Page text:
The blue-and-white lie

Dudu Topaz donned a “Blue-and-White” campaign T-shirt for his Independence Day television special and played the pitch man. “So I’m in the supermarket,” he said, looking over at Industry and Trade Minister Dalia Itzik, “and I see two products on the shelf – one foreign, and one Israeli. I buy the Israeli one…”

“And hundreds of Israeli jobs are saved,” Itzik declared. “It’s that simple.”

Simple? Hardly.

The problem of Israel’s 256,000 unemployed is far more complicated than the campaign run by Itzik and the Manufacturers Association makes it out to be. What Itzik doesn’t mention is that an unofficial boycott of foreign products – which is the essence of this drive – will certainly displace workers involved in the sales of those products. And there are thousands of people in fields such as hi-tech who will remain unemployed no matter how many Israeli goods are sold. But even those who could be helped by this effort will ultimately suffer its undesirable side effects.

Combatting the preference for cheaper, higher-quality foreign goods inevitably means imposing tariffs to make them less competitive. That path leads to policy disasters such as England’s corn laws, which protected domestic produce from cheaper foreign competition. The burden on consumers nearly strangled Britain’s economy, “saving” jobs in the short run but in the long run costing thousands their daily bread. 

here’s also the possibility of a backlash. India, for example, may rightly wonder why Itzik signed a trade deal with it in January if she’s only interested in “blue-and-white” products. The European Union, which is beginning to reverse the damage caused by its past protectionist policies, will not be impressed either. If other countries were to institute the measures implicit in this campaign, Israeli companies with thriving foreign sales but relatively minor domestic markets, such as Teva Pharmaceutical Industries and Elbit Systems, could suffer terribly.

Baruch Leshem of the Industry and Trade Ministry who is leading the campaign, insists the campaign is consistent with free market ideals. He says the ministry will not propose taxes be levied on foreign products in order to make Israeli goods more attractive to consumers. It is simply “suggesting,” he stresses, that we all buy Israeli products whenever possible.

Leshem says the current flood of firings can be stanched if sales of Israeli product increase 20 percent as a result of the campaign. While the ministry says it opposes open intervention in the market, that’s a huge figure to reach with a mere “suggestion.”

The real question that must be addressed by any effort to improve the economy is this – how does this plan make Israeli firms more competitive?  On this score, the “blue-and-white” campaign draws a blank. It’s an initiative that depends on good intentions rather than good ideas.

“This campaign won’t contribute a thing – certainly not jobs,” says Robi Nathanson, chairman of the Israel Institute for Economic and Social Research. “It contradicts all the progressive steps necessary to improve the economy and create jobs.”  That the economy can be saved by patriotic sentiment alone is “so funny that it doesn’t move anyone,” Nathanson says. “It’s a ridiculous 1940s-1950s mentality reminiscent of the time when the Israeli economy had to be created.”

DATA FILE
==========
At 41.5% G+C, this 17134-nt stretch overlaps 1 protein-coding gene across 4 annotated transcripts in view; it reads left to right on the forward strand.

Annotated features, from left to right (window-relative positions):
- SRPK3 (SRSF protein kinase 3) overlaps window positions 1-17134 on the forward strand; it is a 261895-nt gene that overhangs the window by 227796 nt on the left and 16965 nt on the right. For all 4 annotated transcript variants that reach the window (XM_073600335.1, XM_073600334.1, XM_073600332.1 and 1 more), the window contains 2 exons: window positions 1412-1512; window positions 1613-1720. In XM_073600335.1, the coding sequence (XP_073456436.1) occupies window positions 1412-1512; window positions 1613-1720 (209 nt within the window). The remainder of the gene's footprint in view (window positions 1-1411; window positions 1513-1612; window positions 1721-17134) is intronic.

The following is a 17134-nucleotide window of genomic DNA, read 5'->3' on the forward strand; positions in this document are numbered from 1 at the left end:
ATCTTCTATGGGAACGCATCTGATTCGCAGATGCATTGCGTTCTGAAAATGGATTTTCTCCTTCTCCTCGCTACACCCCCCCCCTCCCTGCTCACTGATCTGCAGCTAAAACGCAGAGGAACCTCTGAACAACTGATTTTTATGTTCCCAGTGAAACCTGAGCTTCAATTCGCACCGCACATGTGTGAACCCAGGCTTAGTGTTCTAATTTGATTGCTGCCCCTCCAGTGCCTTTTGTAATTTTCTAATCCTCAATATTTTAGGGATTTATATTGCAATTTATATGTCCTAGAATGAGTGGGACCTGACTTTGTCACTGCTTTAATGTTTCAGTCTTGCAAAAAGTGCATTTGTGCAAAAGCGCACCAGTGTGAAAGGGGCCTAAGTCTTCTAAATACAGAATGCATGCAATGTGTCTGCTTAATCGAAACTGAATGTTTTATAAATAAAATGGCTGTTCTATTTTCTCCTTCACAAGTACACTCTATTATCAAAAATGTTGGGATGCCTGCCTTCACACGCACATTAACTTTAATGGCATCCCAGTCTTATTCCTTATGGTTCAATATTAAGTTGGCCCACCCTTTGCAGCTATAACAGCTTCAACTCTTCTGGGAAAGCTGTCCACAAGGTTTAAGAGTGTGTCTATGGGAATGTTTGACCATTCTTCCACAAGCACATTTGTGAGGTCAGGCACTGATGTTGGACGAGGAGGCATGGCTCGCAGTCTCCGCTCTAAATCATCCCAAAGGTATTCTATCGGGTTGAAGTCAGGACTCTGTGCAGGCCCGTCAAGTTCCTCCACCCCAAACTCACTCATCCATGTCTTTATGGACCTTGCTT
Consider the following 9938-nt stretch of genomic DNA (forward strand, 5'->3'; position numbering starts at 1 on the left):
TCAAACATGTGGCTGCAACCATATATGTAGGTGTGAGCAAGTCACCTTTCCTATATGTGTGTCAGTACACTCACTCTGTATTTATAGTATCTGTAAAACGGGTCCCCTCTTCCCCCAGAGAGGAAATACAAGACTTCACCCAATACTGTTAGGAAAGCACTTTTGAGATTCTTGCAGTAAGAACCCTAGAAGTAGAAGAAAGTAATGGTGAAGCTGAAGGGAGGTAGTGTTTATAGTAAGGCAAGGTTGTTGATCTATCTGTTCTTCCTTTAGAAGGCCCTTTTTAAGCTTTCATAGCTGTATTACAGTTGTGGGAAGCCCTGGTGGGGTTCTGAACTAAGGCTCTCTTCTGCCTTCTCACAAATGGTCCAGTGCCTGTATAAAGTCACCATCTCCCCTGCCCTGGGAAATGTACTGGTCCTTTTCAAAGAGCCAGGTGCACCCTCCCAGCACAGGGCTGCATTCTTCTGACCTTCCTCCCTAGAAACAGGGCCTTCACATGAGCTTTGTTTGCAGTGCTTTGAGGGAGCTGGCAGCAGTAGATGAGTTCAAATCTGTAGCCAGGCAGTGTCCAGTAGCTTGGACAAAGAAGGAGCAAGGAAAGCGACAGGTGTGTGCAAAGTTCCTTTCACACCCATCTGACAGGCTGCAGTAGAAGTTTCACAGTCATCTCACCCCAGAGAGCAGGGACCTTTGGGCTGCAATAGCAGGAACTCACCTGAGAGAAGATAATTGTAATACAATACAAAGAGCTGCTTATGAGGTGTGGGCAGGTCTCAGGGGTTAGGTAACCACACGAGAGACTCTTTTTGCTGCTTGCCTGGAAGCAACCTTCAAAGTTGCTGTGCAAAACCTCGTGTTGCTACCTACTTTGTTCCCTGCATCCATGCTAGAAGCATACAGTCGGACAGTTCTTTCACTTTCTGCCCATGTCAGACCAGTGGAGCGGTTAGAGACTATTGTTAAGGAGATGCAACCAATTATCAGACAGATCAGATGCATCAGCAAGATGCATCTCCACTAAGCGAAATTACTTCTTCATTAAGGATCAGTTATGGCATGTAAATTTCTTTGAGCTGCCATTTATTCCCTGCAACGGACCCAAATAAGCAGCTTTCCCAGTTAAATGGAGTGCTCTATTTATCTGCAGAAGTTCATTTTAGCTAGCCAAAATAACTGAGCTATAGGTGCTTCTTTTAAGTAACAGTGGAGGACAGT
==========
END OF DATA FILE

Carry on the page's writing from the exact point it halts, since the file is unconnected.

The “Only Israeli for me” refrain smacks of anti-globalization, too, Nathanson says. He claims a product’s “nationality” is meaningless when “cotton is grown in Egypt, the fibers are woven in Thailand, the fabric is tailored in Italy, and the finished garment is sold in Israel.” Some argue the government should actually encourage Israelis to buy superior foreign goods.

“Pressure to compete in the world market will ultimately make Israeli manufacturers better,” says Daniel Doron, director of the Israel Center for Social and Economic Progress. Attempts to impose market conditions in the name of patriotism make our companies slothful, he cautions; they prevent the innovation and prowess developed by firms that have to confront competitors. Also, it limits freedom. “The consumer must be the one to decide [which products he prefers], not the government,” Doron asserts.

The definition of “Blue-and-White” products is becoming ever fuzzier – so much so that some contend the notion of a “Blue-and-White company” is more important. Joseph Shostak, director-general of the Federation of Israeli Chambers of Commerce (FICC), points out that apparel firm Delta Textiles may have moved its manufacturing operations to Egypt, but its profits remain in Israel. And when Castro moved its facilities to the Far East, it was able to vastly expand its domestic retail network, which employ hundreds of Israelis.

Companies such as Strauss and Osem simply repackage many foreign products. If the “Only Israeli for me” concept were taken to its logical conclusion, we’d have to stop buying many of their products as well. Several labor organizations have already begun to clamor for increased protection.

“There are no limits to the demands” of Israel-only production, Shostak says, and that simply isn’t feasible.  So far, most businessmen aren’t getting caught up in the jingoist fervor.  “No manufacturer would blame someone for buying cheap foreign raw materials instead of more expensive or lower quality Israeli raw materials, because he is making an economic choice,” he explains. “In the end, he has to consider the consumer.”

In their race for public attention, Itzik and the Manufacturers Association have failed to do just that. Fortunately, someone does have consumers in mind. When Itzik approached the FICC to get top businessmen on the bandwagon, Shostak says, the major marketing chains bristled at the campaign. They know the key to prosperity lies elsewhere.

“What is necessary [to strengthen the economy] is to have an open, global, competitive market. Only then will Israeli products have lower prices and higher quality,” asserts Shostak.

In the end, he concludes, that is more important than patriotism, and more sensible.

“The consumer is smarter than that.”